Monday, February 27, 2017

So, Those Oscars

So let's talk about the rest of the Oscars first. Or part of them. I confess I DVR'd them because I had dinner plans and so had watched enough Twitter to suspect nothing on the host side was necessary to watch. I made liberal use of the fast forward button. I was one of the handful of people who thought David Letterman's Uma Oprah but was funny at the time. But this many years later, not only has name humor been done to death, but it has evolved into hahaha some people have names I'm not used to which is at its heart othering and tired and should be retired.
Hosting the Oscars is a thankless gig but there's something especially fascinating to me about the Oscars complete and utter inability to end on time. I understand you can't predict how many people the winner will hug, how long they will take to get to the stage, and it's a challenge if they try to cut anyone off. But other awards shows figure it out in various ways. And when you are so clearly over time, why not trim some of the joke bits, or the salute to movie bits. But, like I said, it's so consistent that clearly no one cares.
I had been mentioning to folks that while I adore Lin Manuel Miranda I wasn't clear why he needed to perform because the nominated song was one that he co-wrote but does not sing. So having him do an intro rap for Auli'i was great. In fact I think the spacing of the nominated songs throughout the program worked well, it allowed them to each be appreciated on their own. This may be me, but the song performances are a large portion of why I watch.
So now, let's talk about the part at the end. Warren Beatty and Faye Dunaway were out there, he opened the envelope and there was an issue. It wasn't clear what the issue was, people seemed to assume he was doing a bit or maybe couldn't read. So Faye took it and read "La La Land". The cast and producers made their way to the stage. But apparently, as Warren later explained, he had read the card thoroughly and realized it said Emma Stone in "La La Land" so was the card for the wrong category. (They apparently keep duplicates on both sides of the stage so no matter how presenters go on stage there's an envelope on their side.)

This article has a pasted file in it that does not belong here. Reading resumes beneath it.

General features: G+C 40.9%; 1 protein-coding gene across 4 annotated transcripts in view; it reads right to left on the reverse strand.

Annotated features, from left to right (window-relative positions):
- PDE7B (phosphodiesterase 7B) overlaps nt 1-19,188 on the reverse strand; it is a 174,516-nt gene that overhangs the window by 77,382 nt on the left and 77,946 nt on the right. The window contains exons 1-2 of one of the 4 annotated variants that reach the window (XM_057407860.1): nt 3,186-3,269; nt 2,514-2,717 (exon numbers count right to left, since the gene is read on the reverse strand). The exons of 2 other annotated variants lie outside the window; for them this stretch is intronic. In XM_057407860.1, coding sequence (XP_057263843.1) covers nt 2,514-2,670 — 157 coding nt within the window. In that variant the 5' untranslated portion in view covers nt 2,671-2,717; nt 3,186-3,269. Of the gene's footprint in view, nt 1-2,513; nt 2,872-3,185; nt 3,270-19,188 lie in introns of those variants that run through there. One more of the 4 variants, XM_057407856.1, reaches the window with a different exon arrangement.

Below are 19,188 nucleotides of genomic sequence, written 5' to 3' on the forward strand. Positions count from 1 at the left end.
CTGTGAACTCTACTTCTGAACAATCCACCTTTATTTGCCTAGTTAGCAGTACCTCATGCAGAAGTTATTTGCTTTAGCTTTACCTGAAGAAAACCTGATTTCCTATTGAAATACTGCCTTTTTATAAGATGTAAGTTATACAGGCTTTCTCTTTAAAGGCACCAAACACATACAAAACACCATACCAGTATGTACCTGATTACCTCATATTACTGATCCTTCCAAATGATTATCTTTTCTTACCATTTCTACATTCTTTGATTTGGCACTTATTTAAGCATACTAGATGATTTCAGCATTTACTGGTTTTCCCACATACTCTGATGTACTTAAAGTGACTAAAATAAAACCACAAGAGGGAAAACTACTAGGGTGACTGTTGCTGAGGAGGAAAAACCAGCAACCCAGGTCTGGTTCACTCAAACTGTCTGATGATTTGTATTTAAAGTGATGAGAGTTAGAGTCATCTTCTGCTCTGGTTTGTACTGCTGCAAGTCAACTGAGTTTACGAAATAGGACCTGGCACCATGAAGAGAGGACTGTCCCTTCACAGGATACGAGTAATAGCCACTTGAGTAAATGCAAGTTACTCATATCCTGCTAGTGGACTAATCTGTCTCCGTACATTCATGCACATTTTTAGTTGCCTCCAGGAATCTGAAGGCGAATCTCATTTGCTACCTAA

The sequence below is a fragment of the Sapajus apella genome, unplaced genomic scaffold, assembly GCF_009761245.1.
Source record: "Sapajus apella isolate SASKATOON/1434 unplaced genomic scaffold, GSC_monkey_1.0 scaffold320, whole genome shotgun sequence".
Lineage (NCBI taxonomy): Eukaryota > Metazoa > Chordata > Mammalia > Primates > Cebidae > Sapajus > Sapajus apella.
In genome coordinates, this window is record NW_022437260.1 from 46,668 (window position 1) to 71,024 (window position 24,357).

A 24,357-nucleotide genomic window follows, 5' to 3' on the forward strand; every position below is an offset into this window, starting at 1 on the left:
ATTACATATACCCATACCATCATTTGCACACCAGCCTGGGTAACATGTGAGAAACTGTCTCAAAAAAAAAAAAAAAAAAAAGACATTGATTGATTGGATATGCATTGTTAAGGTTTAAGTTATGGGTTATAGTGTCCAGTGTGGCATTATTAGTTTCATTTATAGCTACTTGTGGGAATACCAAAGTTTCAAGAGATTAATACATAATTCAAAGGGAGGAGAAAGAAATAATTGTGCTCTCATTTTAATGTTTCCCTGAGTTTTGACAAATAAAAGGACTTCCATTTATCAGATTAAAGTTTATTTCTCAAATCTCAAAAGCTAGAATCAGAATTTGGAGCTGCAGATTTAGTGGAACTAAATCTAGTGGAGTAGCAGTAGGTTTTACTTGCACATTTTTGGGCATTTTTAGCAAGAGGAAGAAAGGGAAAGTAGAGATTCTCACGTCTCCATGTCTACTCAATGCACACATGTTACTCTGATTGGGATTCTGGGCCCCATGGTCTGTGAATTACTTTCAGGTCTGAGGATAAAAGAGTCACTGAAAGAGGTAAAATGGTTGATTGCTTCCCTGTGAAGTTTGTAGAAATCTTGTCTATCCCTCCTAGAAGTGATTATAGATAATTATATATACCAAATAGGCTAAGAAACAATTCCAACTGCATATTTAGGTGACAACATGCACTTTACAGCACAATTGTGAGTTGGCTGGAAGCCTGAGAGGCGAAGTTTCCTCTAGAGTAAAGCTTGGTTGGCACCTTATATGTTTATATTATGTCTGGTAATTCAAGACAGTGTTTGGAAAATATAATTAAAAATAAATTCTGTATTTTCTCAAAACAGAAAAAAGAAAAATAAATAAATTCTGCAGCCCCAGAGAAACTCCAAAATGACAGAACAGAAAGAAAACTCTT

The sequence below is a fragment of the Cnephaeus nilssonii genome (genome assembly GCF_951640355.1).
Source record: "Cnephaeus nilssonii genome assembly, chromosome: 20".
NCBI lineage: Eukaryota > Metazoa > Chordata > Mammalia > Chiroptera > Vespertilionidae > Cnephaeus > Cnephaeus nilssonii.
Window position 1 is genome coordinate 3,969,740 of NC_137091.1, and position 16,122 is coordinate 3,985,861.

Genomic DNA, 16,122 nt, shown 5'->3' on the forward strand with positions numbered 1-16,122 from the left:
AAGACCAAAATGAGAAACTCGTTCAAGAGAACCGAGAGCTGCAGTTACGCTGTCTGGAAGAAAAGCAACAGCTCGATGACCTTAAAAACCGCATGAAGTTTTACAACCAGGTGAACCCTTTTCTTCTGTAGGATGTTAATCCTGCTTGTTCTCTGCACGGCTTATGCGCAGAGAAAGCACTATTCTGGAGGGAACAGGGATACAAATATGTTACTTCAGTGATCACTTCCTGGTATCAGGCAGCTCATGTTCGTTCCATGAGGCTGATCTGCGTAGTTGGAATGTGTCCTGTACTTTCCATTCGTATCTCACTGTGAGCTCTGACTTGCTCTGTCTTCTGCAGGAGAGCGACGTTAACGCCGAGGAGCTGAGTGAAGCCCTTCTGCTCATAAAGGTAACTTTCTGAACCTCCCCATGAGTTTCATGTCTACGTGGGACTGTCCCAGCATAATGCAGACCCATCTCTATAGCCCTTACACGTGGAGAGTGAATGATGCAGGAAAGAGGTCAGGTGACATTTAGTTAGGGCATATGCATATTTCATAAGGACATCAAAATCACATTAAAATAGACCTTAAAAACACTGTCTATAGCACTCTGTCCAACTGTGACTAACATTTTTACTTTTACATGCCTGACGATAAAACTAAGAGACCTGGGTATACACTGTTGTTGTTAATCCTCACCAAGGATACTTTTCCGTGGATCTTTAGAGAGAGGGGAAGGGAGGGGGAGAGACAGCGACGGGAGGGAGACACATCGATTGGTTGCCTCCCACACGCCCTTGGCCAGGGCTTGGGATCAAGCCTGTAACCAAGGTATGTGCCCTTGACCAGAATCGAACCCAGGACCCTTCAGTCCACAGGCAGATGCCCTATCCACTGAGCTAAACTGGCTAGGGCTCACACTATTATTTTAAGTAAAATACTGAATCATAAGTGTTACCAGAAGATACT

So long time watchers may recall there was an issue once before. Sharon Stone was presenting two awards, they handed out the first, and then realized they had given the wrong envelope to the winner as a souvenir, so were holding the envelope announcing the winner they had just announced instead of the second. She said, I have the wrong envelope, sent her co-presenter backstage and then said to the audience, so let's all sit here and try to have a psychic moment together. Her co-presenter came back with the duplicate envelope and they read out the winner. (I wrote this up and then googled to check my memory.  I had forgotten Quincy Jones was the co-presenter.  Vanity Fair has been recapping old telecasts, so here's a link to their coverage of that Oscars.)
Prior to last night, that's the only issue I can think of. Now, we know how I love deconstructing these things. Warren opened the envelope. Realized it was wrong. Tried to send a telepathic message to the audience and his co-presenter that there was an issue. Faye I think did what most would have done, took the envelope and read it herself. She may or may not have realized that it said Emma Stone or may have just skimmed for a movie name and read that.
Now Warren Beatty is watching the cast and producers get onto the stage aware that he has no idea who won Best Picture.  I don't know if the accountants backstage were also already aware there was an issue (One imagines the accountant might have been thinking, finally I'm done, wait, what did they just say?)
So then they had to interrupt an acceptance speech to say, um, sorry guys, this isn't yours, in a moment, that because there's never been an error like this, seemed like it had to be a tacky prank, but how could it be because who would do this?
So, sadness for the producers and cast of "La La Land" because that's a terrible emotional roller coaster. And yay for the cast and producers of "Moonlight" - both of these movies are going to stick in people's minds for some time now.

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